The business driver for the private cloud is clear: Management wants to press a button and get what it needs, so that IT becomes a kind of service vend-o-matic. The transformation required to deliver on that promise seems absolutely immense to me. While commercial cloud service providers have the luxury of a single service focus, a full private cloud has an entire catalogue to account for -- with all the collaboration and governance issues that stopped SOA (service-oriented architecture) in its tracks.
The long, slow march toward greater agility and optimization of resources is basically the story of IT. It has had many names (beginning with re-engineering in the '80s), and HP has done a pretty good job of articulating the latest cloud version. And as Kedrie points out, the abundance of horsepower and bandwidth today -- not to mention the acute pain of managing increased complexity -- could let cloud computing succeed where previous grand designs failed.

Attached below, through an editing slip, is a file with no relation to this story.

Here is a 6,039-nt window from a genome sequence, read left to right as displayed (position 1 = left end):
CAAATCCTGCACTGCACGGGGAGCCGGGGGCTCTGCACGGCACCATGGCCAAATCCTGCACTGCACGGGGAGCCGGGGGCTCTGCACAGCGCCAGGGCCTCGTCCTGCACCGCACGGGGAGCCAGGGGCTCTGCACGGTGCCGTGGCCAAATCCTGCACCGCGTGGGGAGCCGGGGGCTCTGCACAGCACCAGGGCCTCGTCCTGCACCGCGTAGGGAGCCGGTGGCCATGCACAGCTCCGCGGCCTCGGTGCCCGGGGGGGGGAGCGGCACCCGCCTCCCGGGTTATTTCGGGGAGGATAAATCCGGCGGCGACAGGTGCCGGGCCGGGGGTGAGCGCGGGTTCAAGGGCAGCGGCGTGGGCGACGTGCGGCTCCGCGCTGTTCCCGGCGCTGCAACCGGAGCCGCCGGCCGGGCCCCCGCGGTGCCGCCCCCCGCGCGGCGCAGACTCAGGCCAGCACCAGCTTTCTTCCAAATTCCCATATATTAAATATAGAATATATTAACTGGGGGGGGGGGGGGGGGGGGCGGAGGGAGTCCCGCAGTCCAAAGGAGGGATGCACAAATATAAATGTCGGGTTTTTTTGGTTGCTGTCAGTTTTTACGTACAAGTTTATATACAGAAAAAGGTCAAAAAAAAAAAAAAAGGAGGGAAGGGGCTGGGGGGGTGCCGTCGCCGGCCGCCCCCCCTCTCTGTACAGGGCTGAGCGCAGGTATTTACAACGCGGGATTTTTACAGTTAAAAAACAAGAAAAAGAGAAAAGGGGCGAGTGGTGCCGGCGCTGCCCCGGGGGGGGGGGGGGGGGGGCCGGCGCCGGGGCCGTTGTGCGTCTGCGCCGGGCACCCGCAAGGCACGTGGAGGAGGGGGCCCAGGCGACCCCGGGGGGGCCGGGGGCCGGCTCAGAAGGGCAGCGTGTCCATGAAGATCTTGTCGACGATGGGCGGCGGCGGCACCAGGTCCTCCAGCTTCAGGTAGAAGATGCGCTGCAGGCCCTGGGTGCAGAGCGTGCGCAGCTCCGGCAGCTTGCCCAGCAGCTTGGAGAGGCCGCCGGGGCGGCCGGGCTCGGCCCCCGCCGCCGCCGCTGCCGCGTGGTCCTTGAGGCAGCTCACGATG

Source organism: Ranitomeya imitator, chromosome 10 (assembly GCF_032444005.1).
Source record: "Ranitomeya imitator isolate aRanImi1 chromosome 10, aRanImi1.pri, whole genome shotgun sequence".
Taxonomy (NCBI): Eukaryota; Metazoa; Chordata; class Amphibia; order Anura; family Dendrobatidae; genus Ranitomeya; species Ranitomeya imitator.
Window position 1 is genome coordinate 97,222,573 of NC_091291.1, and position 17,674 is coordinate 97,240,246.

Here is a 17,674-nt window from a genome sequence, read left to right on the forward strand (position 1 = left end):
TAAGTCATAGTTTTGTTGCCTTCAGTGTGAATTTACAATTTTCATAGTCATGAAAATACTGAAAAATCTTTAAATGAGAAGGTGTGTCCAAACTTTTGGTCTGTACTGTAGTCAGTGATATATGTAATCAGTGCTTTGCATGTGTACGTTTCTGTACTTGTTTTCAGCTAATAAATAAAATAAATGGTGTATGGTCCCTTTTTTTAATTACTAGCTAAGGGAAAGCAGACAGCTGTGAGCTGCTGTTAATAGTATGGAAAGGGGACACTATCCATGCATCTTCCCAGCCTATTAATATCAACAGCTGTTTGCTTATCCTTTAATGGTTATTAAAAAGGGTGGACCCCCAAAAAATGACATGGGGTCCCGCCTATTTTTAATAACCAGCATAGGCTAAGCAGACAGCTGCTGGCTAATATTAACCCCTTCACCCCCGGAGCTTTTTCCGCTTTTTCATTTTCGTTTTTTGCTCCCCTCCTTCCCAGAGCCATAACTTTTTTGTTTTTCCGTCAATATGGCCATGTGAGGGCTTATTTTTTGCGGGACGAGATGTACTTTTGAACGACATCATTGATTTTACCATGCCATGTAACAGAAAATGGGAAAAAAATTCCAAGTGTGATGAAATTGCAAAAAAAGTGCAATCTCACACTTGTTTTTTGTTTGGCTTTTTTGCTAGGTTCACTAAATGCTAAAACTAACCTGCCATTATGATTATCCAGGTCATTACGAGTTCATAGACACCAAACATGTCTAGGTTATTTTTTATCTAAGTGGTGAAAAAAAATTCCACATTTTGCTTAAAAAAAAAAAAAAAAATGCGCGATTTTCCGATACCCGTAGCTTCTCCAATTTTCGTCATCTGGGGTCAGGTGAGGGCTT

But trust me, it will be incremental. People will buy bundled solutions from HP and IBM to cloud-enable this and that service inside the firewall. Advances like Cisco's OTV will make integration with service provider offerings more feasible. Meanwhile, vendors will try their usual lock-in ploys, and enterprise IT managers will protect their turf from disruptive change. It's an old story, but the creative efforts to tell it in a new way are, after all, what keep IT moving forward.
This article, "Cloud computing gets (a little) more real," was originally published at InfoWorld.com. Read more of Eric Knorr's Modernizing IT blog and follow the latest developments on cloud computing at InfoWorld.com.